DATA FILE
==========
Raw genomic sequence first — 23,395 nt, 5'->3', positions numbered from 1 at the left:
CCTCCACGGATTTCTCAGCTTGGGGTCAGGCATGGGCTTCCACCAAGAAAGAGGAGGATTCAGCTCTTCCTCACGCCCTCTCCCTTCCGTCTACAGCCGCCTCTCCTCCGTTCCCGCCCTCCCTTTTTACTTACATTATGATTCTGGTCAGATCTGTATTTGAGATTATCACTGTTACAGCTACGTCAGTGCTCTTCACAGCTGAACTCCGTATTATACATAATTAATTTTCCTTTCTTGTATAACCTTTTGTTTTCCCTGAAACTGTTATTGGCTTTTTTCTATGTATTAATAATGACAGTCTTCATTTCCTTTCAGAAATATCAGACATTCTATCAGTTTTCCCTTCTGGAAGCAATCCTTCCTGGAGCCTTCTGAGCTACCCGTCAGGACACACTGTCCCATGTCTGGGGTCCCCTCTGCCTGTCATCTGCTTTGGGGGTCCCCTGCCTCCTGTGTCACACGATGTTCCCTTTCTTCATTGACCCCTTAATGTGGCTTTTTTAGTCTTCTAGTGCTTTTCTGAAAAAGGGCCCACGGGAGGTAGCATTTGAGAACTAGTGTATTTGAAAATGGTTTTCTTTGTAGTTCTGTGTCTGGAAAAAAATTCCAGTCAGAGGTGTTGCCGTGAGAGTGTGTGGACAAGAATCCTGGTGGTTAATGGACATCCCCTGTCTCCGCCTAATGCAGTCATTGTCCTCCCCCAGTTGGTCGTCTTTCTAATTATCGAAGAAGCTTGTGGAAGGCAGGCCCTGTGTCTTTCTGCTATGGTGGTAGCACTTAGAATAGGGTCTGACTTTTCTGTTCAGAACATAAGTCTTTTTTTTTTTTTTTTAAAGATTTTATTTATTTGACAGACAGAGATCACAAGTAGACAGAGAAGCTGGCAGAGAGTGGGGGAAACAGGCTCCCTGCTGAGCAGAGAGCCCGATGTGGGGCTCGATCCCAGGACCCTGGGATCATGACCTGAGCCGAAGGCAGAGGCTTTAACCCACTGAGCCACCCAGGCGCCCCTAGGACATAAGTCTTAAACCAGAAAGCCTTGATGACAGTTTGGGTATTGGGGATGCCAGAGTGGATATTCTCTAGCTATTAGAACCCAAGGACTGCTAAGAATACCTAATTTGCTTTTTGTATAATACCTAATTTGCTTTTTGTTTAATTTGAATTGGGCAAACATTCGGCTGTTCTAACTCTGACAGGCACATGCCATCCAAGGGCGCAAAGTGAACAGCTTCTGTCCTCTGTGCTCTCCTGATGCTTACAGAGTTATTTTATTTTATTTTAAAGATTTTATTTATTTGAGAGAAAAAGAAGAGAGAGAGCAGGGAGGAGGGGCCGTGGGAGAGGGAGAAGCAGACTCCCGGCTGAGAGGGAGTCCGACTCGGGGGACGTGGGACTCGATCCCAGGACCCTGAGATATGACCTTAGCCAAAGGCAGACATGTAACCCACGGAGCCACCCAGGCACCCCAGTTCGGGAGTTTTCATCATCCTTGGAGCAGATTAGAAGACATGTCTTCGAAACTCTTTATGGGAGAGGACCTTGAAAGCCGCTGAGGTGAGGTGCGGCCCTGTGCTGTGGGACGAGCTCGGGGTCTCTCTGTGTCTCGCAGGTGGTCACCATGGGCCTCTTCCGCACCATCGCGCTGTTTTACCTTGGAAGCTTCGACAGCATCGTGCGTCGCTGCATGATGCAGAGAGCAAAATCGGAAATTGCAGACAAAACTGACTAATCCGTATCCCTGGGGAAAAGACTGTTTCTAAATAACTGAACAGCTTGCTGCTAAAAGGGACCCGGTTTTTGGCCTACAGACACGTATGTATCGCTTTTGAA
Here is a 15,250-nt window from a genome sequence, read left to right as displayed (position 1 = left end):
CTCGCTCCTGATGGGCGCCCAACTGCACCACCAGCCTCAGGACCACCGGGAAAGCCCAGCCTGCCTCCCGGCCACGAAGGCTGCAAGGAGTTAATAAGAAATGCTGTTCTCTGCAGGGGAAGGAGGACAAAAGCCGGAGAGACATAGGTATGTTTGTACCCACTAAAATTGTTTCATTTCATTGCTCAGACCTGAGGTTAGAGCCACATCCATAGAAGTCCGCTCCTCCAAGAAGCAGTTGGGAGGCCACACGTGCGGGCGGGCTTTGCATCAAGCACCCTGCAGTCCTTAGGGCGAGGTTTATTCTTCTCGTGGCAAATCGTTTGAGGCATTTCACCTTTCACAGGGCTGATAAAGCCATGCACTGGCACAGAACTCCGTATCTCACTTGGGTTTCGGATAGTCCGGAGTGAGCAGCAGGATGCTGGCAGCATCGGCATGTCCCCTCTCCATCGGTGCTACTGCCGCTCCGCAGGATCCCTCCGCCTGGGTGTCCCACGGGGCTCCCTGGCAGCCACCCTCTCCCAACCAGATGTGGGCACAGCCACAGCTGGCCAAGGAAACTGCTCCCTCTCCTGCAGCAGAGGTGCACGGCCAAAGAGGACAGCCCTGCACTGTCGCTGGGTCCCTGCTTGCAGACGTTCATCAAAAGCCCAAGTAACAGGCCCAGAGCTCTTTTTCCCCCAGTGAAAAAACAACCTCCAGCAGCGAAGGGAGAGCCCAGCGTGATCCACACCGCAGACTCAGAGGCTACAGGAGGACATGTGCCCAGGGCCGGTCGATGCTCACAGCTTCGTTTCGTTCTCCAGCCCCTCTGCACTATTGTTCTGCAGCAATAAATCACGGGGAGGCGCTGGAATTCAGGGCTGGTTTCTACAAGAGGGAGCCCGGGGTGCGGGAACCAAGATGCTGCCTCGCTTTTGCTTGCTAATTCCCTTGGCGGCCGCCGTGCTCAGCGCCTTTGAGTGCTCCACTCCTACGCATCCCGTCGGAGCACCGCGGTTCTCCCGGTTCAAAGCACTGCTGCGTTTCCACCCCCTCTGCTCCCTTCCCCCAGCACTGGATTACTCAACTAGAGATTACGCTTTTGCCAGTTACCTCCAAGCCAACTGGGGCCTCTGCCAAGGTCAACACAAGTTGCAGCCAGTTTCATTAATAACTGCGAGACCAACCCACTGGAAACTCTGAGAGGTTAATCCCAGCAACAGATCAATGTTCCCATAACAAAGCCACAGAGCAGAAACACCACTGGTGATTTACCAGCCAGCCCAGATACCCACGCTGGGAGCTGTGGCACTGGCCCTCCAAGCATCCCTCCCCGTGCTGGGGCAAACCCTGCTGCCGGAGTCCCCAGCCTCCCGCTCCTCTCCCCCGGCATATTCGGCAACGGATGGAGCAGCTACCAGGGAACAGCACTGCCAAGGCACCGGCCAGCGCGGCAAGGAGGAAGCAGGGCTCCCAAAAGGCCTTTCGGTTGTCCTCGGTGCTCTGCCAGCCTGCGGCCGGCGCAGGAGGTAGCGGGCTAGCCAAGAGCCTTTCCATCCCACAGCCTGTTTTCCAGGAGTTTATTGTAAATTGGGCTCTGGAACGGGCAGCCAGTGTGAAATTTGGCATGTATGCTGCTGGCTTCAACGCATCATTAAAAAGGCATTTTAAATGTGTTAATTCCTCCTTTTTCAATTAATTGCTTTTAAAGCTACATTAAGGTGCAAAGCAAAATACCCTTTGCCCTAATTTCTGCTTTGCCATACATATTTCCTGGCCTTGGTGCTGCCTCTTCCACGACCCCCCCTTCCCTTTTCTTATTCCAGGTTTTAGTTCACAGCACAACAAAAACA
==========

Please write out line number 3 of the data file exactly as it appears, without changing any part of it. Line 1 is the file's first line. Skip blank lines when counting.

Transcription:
Here is a 15,250-nt window from a genome sequence, read left to right as displayed (position 1 = left end):